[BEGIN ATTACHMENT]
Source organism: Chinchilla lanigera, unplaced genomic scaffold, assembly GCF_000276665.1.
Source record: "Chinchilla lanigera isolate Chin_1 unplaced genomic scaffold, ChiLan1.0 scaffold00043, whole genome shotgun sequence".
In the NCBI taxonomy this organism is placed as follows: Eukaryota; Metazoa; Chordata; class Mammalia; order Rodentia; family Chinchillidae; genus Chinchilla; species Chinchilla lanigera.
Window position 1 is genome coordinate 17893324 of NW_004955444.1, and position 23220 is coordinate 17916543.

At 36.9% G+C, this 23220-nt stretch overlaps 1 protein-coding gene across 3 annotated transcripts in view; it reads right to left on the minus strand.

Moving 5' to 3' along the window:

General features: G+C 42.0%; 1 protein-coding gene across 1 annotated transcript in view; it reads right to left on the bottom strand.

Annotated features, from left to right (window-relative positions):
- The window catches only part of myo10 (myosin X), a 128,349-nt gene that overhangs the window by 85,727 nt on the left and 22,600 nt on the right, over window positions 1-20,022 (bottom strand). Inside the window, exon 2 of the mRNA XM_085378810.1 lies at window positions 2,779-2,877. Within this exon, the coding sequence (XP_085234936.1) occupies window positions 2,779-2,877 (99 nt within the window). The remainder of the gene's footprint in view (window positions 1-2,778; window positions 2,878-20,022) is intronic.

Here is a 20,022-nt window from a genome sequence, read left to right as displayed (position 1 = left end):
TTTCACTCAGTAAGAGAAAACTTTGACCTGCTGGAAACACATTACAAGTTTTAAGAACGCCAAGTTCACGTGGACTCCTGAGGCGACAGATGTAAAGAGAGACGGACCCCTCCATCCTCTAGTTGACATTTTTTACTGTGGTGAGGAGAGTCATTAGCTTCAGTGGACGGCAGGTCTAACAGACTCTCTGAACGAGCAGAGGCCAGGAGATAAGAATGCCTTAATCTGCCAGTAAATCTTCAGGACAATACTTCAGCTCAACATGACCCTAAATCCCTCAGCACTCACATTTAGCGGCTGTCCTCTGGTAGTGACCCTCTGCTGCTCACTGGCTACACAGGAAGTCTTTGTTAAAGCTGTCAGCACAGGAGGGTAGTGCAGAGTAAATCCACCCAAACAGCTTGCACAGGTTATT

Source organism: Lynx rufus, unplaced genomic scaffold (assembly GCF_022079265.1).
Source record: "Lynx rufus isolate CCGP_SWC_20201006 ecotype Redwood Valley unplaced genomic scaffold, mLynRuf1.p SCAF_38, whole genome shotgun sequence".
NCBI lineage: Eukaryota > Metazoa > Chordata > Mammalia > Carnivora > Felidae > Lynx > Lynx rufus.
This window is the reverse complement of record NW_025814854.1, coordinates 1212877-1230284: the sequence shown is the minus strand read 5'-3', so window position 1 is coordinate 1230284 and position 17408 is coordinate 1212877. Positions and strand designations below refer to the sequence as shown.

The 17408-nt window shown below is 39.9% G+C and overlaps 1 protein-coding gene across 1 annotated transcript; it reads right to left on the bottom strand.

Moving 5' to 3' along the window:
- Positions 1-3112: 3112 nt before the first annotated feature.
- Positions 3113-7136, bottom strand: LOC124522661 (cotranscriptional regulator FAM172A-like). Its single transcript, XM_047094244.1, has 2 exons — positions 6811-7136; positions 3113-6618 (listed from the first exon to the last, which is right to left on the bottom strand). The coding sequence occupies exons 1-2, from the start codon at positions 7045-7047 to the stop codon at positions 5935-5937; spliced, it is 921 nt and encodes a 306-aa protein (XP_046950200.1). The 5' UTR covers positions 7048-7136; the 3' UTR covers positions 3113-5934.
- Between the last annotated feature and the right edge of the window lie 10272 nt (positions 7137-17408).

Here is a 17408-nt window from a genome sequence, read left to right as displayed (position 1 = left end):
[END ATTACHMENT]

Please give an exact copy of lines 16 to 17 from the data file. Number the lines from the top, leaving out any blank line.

The 17408-nt window shown below is 39.9% G+C and overlaps 1 protein-coding gene across 1 annotated transcript; it reads right to left on the bottom strand.

Moving 5' to 3' along the window: